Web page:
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Discouraging Rivals: Managerial Rent-Seeking and Economic Inefficiencies

  • Joseph E. Stiglitz
  • Aaron S. Edlin

We argue here for a broader view of the biases in managers' decisions: In general, managerial rent-seeking affects not only the level of investment, but also the form. Our basic hypothesis is simple: given the now well-established scope for managerial discretion, managers have an incentive to exercise that discretion to enhance their income. Any managerial contract is subject to renegotiation, and a manager's pay is the outcome of an often bewildering bargaining process between management, the board of directors, and rival management teams or takeover artists.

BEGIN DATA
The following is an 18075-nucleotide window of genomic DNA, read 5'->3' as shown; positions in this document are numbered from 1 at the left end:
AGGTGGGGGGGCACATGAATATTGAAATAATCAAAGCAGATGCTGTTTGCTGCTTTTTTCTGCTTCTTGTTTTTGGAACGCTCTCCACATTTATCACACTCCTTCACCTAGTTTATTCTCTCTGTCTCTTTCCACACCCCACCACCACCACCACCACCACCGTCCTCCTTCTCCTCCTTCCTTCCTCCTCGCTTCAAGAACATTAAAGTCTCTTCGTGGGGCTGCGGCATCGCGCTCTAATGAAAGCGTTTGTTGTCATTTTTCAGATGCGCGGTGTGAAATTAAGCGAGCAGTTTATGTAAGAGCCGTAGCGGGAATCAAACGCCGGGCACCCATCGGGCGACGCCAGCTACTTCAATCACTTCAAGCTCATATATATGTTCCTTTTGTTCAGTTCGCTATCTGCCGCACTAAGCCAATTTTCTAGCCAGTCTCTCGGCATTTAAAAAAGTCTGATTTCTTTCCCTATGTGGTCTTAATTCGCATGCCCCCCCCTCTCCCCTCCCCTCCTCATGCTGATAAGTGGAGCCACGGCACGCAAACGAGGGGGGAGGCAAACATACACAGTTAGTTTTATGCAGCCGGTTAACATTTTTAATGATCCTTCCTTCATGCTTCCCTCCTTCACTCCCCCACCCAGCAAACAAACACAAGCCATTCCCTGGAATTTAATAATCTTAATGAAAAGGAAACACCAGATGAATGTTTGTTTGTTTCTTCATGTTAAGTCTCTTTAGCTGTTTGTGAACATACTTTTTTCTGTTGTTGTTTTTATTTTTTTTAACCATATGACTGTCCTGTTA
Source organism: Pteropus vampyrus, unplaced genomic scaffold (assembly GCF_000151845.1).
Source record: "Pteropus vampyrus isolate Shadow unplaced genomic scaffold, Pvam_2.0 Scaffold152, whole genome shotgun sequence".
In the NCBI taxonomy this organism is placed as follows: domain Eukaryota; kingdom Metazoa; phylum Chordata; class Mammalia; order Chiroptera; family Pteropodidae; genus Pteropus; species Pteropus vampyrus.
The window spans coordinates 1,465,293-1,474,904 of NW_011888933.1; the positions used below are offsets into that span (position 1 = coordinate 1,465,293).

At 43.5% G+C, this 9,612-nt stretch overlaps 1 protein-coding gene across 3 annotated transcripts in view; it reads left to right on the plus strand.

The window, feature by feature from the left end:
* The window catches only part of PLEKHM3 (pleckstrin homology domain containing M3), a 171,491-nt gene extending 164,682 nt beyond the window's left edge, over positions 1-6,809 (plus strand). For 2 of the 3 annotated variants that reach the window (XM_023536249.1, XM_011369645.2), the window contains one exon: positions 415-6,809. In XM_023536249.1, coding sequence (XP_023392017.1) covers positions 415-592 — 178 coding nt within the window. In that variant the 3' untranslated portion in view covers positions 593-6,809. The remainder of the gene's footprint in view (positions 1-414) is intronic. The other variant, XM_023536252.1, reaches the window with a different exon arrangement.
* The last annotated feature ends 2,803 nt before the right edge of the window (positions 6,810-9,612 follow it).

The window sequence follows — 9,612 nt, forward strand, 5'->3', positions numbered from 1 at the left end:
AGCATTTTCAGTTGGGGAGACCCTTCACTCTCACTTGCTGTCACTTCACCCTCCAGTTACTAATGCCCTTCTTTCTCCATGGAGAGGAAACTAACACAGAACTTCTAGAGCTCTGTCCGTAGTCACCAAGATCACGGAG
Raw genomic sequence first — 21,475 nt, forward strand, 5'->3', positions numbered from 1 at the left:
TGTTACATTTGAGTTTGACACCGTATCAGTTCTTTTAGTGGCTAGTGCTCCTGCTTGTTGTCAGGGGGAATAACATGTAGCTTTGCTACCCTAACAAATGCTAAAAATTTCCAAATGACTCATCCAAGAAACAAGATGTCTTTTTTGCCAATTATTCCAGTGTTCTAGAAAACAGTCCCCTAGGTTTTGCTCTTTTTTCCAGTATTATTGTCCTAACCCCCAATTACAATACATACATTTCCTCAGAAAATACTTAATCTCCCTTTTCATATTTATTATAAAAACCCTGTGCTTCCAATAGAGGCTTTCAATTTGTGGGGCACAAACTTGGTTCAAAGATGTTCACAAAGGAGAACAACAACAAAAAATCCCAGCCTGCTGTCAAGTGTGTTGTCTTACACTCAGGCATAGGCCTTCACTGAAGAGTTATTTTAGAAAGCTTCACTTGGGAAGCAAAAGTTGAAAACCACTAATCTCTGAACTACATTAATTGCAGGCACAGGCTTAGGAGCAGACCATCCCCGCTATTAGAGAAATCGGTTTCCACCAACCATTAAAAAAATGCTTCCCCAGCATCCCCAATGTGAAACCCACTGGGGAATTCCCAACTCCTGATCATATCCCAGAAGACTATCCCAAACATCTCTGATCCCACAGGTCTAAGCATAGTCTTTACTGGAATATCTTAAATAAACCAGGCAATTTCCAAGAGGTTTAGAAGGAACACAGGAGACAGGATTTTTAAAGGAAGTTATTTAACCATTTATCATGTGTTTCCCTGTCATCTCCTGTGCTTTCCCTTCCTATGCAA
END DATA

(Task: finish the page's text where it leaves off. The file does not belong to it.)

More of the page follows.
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File URL: http://www.nber.org/papers/w4145.pdf
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Paper provided by National Bureau of Economic Research, Inc in its series NBER Working Papers with number 4145.

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Date of creation: Aug 1992
Date of revision:
Publication status: published as American Economic Review, vol. 85, no.5, pp. 1301-1312, December 1995.
Handle: RePEc:nbr:nberwo:4145
Contact details of provider: Postal: National Bureau of Economic Research, 1050 Massachusetts Avenue Cambridge, MA 02138, U.S.A.
Phone: 617-868-3900
Web page: http://www.nber.org
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  1. Bagwell, Laurie Simon & Zechner, Josef, 1993. " Influence Costs and Capital Structure," Journal of Finance, American Finance Association, vol. 48(3), pages 975-1008, July.
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